At age 60, Gene's Jewelers increasingly is among a rare breed of stores in the downtown area. A second-generation family business, owners are in the store every day creating fashionable jewelry and making sure customers' needs are a top priority.
Founded by Gene Battista in May 1954, Gene's Jewelers is today operated by his daughter, Patricia Battista-Fleeger and Thomas Crowley.
Patricia and Thomas have maintained a business partnership and a friendship that has survived the demise of more than a half dozen other jewelry stores in the downtown area. Today, only Gene's Jewelers, 112 North Park Ave., and Thom Duma Fine Jewelers are left on Courthouse Square.
Tribune Chronicle photos / Raymond L. Smith
Patricia Battista-Fleeger stands behind a jewelry counter at Gene’s Jewelers on North Park Avenue in Warren.
"It has been tough in recent years, because people have been experiencing hard economic times," Battista-Fleeger described. "But we've worked to make sure that all of our customers feel comfortable when they walk in our doors."
Battista-Fleeger said the store carries jewelry valued at $10 to $10,000 and everything in between.
Crowley said customers are like part of their extended family.
"We know seven out of 10 customers by their names and, if we don't, we will know them by the second time they come in," he described. "We try to have that kind of relationship."
The owners say they learned early that having personal relationships with their clients is good for the business.
"My father was a great salesman," Battista-Fleeger said. "Not in a pushy kind of way, but he learned the likes and dislikes of people who came into the store.
"When I was younger and would go shopping with him for new jewelry pieces, he could look at items and name customers who would like the pieces," she said. "He would be right."
It is that kind of insight they are trying to keep in the store.
"We have a store in which people feel comfortable coming in," she said.
Gene Battista purchased the store from Eugene Kay in 1954, when it was still in the lobby of the Park Hotel. In the early days, Gene and Alda Lee Battista, his wife, sold a lot of jewelry and cameras. Later, they added pewter pieces.
It was not until 1970 that the building in which the store is now located was purchased. At the time, it was renamed Gene's & Son, because Battista-Fleeger's brother, John, joined his father in the business.
Both siblings worked in the business as they were growing up.
"When I was 8, I used to walk here from St. Mary's School to work here," she said. "I always knew I wanted to work in the family's business. I never wanted to work anywhere else."
Although she let her family know early she wanted to work with them, she had to get a college education, obtain a certification from the Gemological Institute of America and work outside of the family businesses to gain business expertise before returning home.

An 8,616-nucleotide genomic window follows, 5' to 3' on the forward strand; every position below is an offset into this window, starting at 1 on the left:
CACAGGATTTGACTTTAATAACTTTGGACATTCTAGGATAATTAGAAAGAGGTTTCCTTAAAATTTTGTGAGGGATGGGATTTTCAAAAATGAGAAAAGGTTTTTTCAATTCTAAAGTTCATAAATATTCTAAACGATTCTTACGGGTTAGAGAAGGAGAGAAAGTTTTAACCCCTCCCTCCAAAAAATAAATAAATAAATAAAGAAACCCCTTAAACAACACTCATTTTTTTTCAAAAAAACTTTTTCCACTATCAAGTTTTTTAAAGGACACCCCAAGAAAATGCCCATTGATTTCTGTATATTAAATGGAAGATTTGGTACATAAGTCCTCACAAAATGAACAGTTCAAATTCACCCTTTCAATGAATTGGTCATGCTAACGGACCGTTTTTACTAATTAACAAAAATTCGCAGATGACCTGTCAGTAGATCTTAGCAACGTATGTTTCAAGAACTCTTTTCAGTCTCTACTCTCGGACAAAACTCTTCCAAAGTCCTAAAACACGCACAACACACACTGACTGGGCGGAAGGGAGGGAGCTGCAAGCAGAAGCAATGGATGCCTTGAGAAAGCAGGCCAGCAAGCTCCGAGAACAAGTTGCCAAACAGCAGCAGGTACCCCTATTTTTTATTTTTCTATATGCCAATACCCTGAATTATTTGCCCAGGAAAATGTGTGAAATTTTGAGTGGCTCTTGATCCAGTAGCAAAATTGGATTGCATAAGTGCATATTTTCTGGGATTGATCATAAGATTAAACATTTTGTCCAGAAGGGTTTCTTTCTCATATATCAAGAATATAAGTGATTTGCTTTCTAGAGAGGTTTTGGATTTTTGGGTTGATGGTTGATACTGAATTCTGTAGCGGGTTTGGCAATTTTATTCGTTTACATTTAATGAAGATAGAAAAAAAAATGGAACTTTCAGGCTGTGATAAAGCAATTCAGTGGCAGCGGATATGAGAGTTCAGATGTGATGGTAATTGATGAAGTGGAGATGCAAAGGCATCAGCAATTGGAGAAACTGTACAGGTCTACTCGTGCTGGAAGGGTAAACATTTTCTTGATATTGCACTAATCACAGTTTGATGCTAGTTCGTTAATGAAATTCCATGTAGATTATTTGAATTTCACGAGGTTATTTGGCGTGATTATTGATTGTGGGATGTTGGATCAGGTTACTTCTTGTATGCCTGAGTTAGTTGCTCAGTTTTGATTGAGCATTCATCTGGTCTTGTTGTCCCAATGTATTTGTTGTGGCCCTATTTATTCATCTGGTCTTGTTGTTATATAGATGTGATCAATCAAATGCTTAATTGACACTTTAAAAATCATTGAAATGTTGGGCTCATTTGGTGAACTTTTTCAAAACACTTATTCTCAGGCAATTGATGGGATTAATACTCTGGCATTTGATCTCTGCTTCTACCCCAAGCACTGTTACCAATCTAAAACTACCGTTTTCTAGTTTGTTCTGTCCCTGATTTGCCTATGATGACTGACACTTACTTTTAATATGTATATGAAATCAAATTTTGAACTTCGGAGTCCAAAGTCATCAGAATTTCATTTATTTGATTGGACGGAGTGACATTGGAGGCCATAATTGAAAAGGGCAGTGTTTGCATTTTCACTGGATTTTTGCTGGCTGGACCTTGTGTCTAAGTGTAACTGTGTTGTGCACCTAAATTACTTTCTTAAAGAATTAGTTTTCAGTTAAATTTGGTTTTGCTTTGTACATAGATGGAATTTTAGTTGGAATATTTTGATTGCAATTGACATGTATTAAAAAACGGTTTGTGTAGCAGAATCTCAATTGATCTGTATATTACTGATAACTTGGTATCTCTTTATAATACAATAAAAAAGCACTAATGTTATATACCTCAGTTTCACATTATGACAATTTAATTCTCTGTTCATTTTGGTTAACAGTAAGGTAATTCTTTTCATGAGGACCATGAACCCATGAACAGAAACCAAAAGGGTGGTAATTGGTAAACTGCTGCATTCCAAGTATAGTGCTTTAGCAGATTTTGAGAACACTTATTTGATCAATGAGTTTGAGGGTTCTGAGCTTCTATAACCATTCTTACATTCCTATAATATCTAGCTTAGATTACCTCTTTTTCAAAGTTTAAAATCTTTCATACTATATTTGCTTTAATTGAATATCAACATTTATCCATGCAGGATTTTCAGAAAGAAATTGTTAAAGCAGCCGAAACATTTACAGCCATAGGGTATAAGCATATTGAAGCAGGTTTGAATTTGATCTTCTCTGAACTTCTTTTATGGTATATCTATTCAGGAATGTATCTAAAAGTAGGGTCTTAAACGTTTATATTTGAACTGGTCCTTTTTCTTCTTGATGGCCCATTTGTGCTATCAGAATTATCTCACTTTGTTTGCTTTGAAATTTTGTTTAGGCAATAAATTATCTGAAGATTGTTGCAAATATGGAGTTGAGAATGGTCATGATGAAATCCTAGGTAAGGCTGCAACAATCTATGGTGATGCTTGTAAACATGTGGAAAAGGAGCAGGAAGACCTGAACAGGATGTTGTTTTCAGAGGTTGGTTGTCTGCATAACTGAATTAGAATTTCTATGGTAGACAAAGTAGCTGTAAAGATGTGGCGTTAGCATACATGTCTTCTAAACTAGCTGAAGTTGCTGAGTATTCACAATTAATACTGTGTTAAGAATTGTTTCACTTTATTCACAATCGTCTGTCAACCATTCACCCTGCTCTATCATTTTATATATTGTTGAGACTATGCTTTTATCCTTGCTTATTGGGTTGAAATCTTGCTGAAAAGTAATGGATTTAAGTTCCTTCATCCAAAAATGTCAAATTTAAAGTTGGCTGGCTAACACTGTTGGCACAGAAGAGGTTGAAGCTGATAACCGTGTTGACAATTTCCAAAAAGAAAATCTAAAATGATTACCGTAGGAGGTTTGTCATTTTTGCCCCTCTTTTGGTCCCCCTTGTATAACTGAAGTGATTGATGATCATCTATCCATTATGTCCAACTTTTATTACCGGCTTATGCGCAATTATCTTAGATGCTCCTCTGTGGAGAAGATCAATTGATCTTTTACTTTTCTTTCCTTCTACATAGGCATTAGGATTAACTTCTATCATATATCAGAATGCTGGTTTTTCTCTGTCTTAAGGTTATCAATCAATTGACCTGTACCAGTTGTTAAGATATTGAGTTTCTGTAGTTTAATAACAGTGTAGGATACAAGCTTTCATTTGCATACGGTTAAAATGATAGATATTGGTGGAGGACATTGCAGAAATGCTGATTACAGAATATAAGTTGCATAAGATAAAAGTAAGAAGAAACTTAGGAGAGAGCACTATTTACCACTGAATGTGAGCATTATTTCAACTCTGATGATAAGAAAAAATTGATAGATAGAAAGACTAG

Thomas and Patricia became active participants in the family business in 1988.
John Battista worked in the store for many years but left in 1978.
Veronica "Ronnie" Starr has worked at Gene's Jewelers for more than 15 years and is an integral part of the business.
"She has her own clients," Battista-Fleeger said. "There are some people who come here because she is here. She is part of the store's family and a part of our lives. She does everything that we do here."
In addition to selling jewelry and other gift items, Crowley does a lot of jewelry repair with a laser welder in the store.
"We do about 99 percent of the repairs in house," Crowley said. "We find that people like not having to have their jewelry sent away to be repaired."
The store is doing an increasing amount of appraisals for families and estates, and she designs unique jewelry.
The store owners believe the area's economy is slowly coming out of recession.
"Sales this past Christmas were about 40 percent better than they were in the previous years," she said. "I feel good about coming into work every day. People are more upbeat and are happier."
Patricia describes selling to the children and grandchildren of some of her father's original customers.
"We recently sold jewelry to a soldier stationed in Afghanistan who corresponded with us through email and phone calls," she said. "We were able to get everything he wanted ready, so when he came into town on leave he could pick the jewelry up."
It is that kind of relationship with with customers that makes operating the small family-owned jewelry store worthwhile.
"It takes a lot of love and dedication to continue a business into the next generation," she said. "Operating a small business is something you must feel in your heart."